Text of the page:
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Five medical affairs jobs and how to secure one

By Sandra Owens, CEO, ScienceToLife & AccessOncology


If you have a science or science related degree, a PhD or experience in a related industry, you have already met the base level qualifications requirement for working in a research-focused team, such as medical affairs, in the life sciences industry.

The main objective of the medical affairs team is to strategically partner with the commercial and research roles within a company and become an integral team member across both. Each role provides different value for the life sciences organisation and contributes to access to medicines for patients.

Medical affairs and the COVID-19 pandemic

The pandemic has highlighted the importance of the medical affairs department within life sciences, as they play a key role in:

  • Educating the public and disseminating the correct information about COVID-19 and infection control
  • Sharing scientific insights about COVID-19 and progress to find a vaccine or treatment
  • Collaborating with investigators to repurpose available medicines and design clinical protocols
  • Transforming the way clinical trials are managed to accelerate outcomes in a safe and compliant manner
  • Spearheading the collaboration between academia, industry and government to manage the pandemic and develop a vaccine or treatment

Depending on where you live, medical affairs roles are growing at around 30 per cent, so this is a great opportunity to move into a high-growth industry segment.

Five medical affairs roles and their key responsibilities:

Medical Information:

A science or science related degree is usually required for this role, as well as a strong detail orientation, working with internal and external stakeholders in a thorough and organised manner.

  • Takes responsibility for handling medical information enquiries – both on label and off label
  • Provides approved responses to medical enquiries from external and internal customers including healthcare professionals and patients
  • Acts as a call handling agent as part of the Medical Information dedicated call centre
  • Prepares responses to enquiries based on research in the literature and global databases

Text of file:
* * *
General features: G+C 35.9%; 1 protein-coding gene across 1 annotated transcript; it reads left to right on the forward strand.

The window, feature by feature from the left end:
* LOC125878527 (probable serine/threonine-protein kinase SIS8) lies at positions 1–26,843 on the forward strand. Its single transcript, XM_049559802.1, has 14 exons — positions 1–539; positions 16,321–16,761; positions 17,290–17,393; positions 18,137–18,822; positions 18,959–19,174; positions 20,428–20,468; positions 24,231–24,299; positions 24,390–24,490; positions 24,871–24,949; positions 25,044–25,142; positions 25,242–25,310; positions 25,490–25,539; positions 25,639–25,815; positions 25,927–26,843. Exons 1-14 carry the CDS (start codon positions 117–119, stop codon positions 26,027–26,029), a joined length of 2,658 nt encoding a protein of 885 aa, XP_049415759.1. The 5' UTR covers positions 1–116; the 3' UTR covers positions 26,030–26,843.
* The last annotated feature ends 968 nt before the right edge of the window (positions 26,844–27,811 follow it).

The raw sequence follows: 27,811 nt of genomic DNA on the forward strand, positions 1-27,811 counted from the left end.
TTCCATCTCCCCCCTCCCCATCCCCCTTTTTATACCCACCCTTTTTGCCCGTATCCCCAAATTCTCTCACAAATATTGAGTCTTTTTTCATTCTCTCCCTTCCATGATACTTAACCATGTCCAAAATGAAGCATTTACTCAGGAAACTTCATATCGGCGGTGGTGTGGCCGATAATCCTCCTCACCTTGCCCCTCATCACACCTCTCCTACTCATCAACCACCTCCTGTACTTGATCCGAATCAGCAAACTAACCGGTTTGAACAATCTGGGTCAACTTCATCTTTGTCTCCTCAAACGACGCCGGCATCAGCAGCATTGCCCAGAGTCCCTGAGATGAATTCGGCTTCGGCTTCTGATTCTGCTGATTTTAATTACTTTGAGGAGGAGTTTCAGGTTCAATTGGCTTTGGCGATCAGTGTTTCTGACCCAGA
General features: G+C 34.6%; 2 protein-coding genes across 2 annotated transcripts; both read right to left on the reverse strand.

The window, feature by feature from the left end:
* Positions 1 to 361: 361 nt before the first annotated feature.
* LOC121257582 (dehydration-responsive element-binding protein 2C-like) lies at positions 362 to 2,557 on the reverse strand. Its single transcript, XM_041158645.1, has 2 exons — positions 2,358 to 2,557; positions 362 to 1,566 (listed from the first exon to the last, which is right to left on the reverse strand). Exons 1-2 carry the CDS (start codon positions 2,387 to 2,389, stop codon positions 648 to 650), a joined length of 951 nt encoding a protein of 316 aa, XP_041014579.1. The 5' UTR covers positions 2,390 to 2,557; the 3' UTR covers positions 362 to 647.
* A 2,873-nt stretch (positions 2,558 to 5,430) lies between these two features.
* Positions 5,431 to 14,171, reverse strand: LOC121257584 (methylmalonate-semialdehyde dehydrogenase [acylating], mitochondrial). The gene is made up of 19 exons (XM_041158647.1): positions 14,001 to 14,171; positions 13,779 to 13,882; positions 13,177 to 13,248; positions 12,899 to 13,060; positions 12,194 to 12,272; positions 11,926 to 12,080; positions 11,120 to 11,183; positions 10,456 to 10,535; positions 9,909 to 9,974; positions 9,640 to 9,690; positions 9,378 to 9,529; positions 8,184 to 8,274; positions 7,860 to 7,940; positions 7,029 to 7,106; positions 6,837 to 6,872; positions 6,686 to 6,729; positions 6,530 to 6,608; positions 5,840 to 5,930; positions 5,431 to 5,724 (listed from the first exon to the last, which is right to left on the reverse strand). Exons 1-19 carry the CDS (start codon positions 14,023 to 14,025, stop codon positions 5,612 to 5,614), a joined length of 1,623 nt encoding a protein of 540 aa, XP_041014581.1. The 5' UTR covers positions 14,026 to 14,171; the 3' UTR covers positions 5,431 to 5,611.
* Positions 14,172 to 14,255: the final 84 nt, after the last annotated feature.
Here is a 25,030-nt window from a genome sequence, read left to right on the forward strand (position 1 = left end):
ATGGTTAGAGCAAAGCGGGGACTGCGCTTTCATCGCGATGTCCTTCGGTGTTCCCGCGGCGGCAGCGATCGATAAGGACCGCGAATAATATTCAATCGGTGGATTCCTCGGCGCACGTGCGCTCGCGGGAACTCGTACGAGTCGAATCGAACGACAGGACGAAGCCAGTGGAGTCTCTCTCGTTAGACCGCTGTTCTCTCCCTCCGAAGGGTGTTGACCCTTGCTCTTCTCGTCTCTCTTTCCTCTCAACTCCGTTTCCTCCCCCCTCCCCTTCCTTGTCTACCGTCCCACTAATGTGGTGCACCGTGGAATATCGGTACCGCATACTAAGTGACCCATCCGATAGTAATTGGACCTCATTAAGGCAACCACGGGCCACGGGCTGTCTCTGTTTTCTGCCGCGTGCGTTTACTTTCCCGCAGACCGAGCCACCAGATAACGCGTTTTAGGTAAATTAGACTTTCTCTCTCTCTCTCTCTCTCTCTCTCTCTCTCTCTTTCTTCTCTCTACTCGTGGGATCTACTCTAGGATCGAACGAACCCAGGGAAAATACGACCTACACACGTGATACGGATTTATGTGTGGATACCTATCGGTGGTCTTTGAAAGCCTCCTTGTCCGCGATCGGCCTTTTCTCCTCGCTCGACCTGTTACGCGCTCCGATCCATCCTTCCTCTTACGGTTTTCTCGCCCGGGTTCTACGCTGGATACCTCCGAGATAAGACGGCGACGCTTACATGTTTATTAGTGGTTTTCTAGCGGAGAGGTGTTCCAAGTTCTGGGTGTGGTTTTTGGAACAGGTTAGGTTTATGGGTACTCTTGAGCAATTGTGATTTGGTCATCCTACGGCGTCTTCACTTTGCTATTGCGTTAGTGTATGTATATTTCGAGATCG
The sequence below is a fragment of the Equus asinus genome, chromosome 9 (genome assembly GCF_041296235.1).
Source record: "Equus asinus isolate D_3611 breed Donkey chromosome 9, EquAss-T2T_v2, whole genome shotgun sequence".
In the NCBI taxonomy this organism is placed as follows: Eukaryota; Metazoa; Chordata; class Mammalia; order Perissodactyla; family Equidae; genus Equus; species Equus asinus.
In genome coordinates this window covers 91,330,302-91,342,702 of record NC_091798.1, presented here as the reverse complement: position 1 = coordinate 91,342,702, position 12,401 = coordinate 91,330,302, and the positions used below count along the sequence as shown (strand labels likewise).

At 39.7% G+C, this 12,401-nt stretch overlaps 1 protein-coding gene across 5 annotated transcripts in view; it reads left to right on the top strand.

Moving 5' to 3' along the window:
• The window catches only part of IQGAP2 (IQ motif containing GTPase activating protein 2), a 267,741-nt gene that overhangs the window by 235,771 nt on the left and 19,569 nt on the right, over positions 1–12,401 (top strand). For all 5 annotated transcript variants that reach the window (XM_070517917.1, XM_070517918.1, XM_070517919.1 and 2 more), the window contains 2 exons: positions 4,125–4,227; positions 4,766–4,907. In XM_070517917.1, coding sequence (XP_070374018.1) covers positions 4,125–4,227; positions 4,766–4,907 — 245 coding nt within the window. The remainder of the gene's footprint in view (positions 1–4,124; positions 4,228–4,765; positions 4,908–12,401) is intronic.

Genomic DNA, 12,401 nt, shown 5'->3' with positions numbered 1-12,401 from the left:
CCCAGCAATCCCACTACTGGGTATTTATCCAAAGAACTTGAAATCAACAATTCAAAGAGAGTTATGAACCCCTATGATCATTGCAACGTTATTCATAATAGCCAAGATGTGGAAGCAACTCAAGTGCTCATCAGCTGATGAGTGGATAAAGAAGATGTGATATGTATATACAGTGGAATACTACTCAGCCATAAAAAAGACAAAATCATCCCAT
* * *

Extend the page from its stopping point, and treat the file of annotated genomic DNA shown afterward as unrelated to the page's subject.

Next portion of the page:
Pharmacovigilance (PV):

A science or science related degree is usually required for this role as well as a love of structure, following guidelines and problem solving.

  • PV is defined as the science and activities relating to the detection, assessment, understanding and prevention of adverse effects or any other drug-related problems
  • The aim of PV is to enhance patient care and patient safety in relation to the use of medicines
  • PV is also responsible for supporting public health programmes by providing reliable, balanced information for the effective assessment of the risk-benefit profile of medicines

Medical Science Liaison (MSL):

A science degree or PhD is a typical requirement for this role as well as a love of communicating scientific data, collaborating and working outside of an office with regular travel involved.

  • MSLs are scientific professionals who provide information about their organisation’s products, such as medical devices, drugs and treatments
  • They typically represent their employer to key opinion leaders (KOLs), as well as to government regulatory and reimbursement agencies
  • They may conduct meetings with physicians and other medical professionals, participate in panel discussions and present to groups of health care professionals (HCPs). This occurs either virtually or in person
  • MSLs design and conduct studies that investigate both medical conditions and methods to prevent or treat them

Clinical Research Associate (CRA):

A science or science related degree is usually required for this role as well as strong attention to detail, project management skills and the ability work with health care professionals, usually on site in their hospitals. You will need to be able to handle unpredictable scenarios and love to travel.

Regulatory Affairs:

A science or science related degree is usually required for this role as well as a love of rigorous process, detail, analysis and working to deadlines.